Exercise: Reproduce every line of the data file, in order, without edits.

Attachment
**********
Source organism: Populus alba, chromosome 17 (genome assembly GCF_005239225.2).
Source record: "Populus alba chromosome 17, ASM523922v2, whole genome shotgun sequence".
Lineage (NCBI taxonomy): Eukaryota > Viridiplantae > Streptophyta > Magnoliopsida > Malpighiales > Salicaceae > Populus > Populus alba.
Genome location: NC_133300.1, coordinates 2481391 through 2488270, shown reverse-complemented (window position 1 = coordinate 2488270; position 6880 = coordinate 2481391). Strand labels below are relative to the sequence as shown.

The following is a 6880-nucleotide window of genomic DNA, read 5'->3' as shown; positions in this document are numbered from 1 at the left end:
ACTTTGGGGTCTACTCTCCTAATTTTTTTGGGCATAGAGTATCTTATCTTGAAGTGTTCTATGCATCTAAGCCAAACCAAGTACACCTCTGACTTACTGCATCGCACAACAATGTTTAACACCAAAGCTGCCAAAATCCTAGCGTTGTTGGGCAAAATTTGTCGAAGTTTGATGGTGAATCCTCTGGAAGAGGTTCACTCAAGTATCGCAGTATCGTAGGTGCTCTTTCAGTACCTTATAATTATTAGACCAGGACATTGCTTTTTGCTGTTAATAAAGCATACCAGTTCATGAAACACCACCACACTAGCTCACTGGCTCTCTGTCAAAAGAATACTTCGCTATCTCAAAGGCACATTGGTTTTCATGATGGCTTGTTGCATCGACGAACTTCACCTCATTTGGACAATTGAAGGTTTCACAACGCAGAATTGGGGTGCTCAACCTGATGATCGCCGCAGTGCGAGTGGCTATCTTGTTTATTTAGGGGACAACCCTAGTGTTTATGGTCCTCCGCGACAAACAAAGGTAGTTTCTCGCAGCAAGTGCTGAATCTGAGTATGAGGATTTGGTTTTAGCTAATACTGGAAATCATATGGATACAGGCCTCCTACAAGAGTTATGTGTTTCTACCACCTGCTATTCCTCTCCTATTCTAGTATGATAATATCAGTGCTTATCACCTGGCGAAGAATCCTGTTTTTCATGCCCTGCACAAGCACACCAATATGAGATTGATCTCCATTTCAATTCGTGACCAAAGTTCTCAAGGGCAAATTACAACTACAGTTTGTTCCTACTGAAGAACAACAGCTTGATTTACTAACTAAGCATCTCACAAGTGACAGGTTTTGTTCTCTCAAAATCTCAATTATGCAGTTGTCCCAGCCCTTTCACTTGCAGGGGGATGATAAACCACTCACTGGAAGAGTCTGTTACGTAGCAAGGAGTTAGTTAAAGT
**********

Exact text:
Source organism: Populus alba, chromosome 17 (genome assembly GCF_005239225.2).
Source record: "Populus alba chromosome 17, ASM523922v2, whole genome shotgun sequence".
Lineage (NCBI taxonomy): Eukaryota > Viridiplantae > Streptophyta > Magnoliopsida > Malpighiales > Salicaceae > Populus > Populus alba.
Genome location: NC_133300.1, coordinates 2481391 through 2488270, shown reverse-complemented (window position 1 = coordinate 2488270; position 6880 = coordinate 2481391). Strand labels below are relative to the sequence as shown.

The following is a 6880-nucleotide window of genomic DNA, read 5'->3' as shown; positions in this document are numbered from 1 at the left end:
ACTTTGGGGTCTACTCTCCTAATTTTTTTGGGCATAGAGTATCTTATCTTGAAGTGTTCTATGCATCTAAGCCAAACCAAGTACACCTCTGACTTACTGCATCGCACAACAATGTTTAACACCAAAGCTGCCAAAATCCTAGCGTTGTTGGGCAAAATTTGTCGAAGTTTGATGGTGAATCCTCTGGAAGAGGTTCACTCAAGTATCGCAGTATCGTAGGTGCTCTTTCAGTACCTTATAATTATTAGACCAGGACATTGCTTTTTGCTGTTAATAAAGCATACCAGTTCATGAAACACCACCACACTAGCTCACTGGCTCTCTGTCAAAAGAATACTTCGCTATCTCAAAGGCACATTGGTTTTCATGATGGCTTGTTGCATCGACGAACTTCACCTCATTTGGACAATTGAAGGTTTCACAACGCAGAATTGGGGTGCTCAACCTGATGATCGCCGCAGTGCGAGTGGCTATCTTGTTTATTTAGGGGACAACCCTAGTGTTTATGGTCCTCCGCGACAAACAAAGGTAGTTTCTCGCAGCAAGTGCTGAATCTGAGTATGAGGATTTGGTTTTAGCTAATACTGGAAATCATATGGATACAGGCCTCCTACAAGAGTTATGTGTTTCTACCACCTGCTATTCCTCTCCTATTCTAGTATGATAATATCAGTGCTTATCACCTGGCGAAGAATCCTGTTTTTCATGCCCTGCACAAGCACACCAATATGAGATTGATCTCCATTTCAATTCGTGACCAAAGTTCTCAAGGGCAAATTACAACTACAGTTTGTTCCTACTGAAGAACAACAGCTTGATTTACTAACTAAGCATCTCACAAGTGACAGGTTTTGTTCTCTCAAAATCTCAATTATGCAGTTGTCCCAGCCCTTTCACTTGCAGGGGGATGATAAACCACTCACTGGAAGAGTCTGTTACGTAGCAAGGAGTTAGTTAAAGT